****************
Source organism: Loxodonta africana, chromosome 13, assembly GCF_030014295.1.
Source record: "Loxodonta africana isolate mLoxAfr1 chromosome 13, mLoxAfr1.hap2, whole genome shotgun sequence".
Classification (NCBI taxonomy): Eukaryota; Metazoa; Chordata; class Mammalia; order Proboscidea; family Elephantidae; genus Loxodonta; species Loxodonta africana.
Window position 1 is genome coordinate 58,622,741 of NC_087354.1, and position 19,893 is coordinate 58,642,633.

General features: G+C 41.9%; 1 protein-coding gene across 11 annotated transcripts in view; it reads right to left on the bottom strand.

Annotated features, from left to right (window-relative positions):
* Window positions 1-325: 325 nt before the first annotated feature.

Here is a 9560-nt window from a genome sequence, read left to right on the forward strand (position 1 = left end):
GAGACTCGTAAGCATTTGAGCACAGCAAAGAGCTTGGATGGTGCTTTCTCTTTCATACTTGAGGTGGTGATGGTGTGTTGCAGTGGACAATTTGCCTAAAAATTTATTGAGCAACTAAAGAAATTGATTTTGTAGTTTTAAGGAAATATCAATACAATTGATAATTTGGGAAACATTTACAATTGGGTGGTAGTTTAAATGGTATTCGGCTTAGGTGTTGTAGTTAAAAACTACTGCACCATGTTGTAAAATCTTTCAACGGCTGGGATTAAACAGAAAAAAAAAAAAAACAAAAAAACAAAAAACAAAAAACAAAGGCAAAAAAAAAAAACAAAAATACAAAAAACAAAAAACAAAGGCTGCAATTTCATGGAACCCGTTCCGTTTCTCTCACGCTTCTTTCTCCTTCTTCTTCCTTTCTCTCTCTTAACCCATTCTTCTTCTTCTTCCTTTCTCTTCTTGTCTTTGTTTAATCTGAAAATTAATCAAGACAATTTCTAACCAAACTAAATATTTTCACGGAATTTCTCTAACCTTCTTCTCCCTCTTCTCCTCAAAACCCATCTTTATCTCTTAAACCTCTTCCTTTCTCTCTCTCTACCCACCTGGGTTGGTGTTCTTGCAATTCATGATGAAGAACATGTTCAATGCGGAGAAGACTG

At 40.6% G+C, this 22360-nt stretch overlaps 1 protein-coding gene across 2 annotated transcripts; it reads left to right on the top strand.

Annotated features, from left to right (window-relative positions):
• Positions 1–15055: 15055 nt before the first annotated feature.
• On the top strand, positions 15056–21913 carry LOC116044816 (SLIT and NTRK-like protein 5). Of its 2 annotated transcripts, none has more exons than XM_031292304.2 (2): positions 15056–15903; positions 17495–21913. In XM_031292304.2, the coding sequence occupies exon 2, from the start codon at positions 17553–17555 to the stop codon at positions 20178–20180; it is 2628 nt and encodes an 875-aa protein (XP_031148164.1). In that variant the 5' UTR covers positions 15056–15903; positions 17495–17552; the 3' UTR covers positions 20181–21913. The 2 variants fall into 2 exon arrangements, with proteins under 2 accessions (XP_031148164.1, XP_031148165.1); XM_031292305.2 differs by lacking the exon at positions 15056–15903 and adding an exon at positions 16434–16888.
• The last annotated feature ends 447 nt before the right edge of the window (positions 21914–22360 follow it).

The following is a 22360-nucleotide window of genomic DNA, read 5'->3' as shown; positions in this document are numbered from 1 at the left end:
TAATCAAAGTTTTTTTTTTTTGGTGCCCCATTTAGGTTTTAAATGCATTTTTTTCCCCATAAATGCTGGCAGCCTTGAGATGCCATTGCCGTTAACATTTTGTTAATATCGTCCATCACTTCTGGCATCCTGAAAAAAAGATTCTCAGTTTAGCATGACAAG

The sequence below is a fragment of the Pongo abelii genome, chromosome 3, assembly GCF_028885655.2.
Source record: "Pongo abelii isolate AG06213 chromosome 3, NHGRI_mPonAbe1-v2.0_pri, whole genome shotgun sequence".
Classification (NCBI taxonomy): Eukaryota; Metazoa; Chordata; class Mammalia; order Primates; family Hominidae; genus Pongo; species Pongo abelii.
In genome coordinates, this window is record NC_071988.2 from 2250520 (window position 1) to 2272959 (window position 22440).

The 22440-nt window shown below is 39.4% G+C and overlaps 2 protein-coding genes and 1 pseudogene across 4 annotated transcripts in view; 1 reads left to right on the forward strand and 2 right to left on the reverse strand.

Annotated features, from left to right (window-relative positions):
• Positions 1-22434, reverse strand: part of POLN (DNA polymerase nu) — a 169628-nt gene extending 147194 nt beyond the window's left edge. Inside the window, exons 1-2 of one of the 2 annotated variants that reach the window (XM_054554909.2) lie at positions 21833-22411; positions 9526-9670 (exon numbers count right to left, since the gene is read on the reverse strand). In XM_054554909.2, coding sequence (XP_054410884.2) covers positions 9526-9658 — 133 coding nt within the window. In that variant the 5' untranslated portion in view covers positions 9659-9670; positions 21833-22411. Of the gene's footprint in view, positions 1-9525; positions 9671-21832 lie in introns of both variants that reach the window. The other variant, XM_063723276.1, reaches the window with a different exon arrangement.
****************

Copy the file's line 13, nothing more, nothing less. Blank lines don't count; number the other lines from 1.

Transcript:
• On the top strand, positions 15056–21913 carry LOC116044816 (SLIT and NTRK-like protein 5). Of its 2 annotated transcripts, none has more exons than XM_031292304.2 (2): positions 15056–15903; positions 17495–21913. In XM_031292304.2, the coding sequence occupies exon 2, from the start codon at positions 17553–17555 to the stop codon at positions 20178–20180; it is 2628 nt and encodes an 875-aa protein (XP_031148164.1). In that variant the 5' UTR covers positions 15056–15903; positions 17495–17552; the 3' UTR covers positions 20181–21913. The 2 variants fall into 2 exon arrangements, with proteins under 2 accessions (XP_031148164.1, XP_031148165.1); XM_031292305.2 differs by lacking the exon at positions 15056–15903 and adding an exon at positions 16434–16888.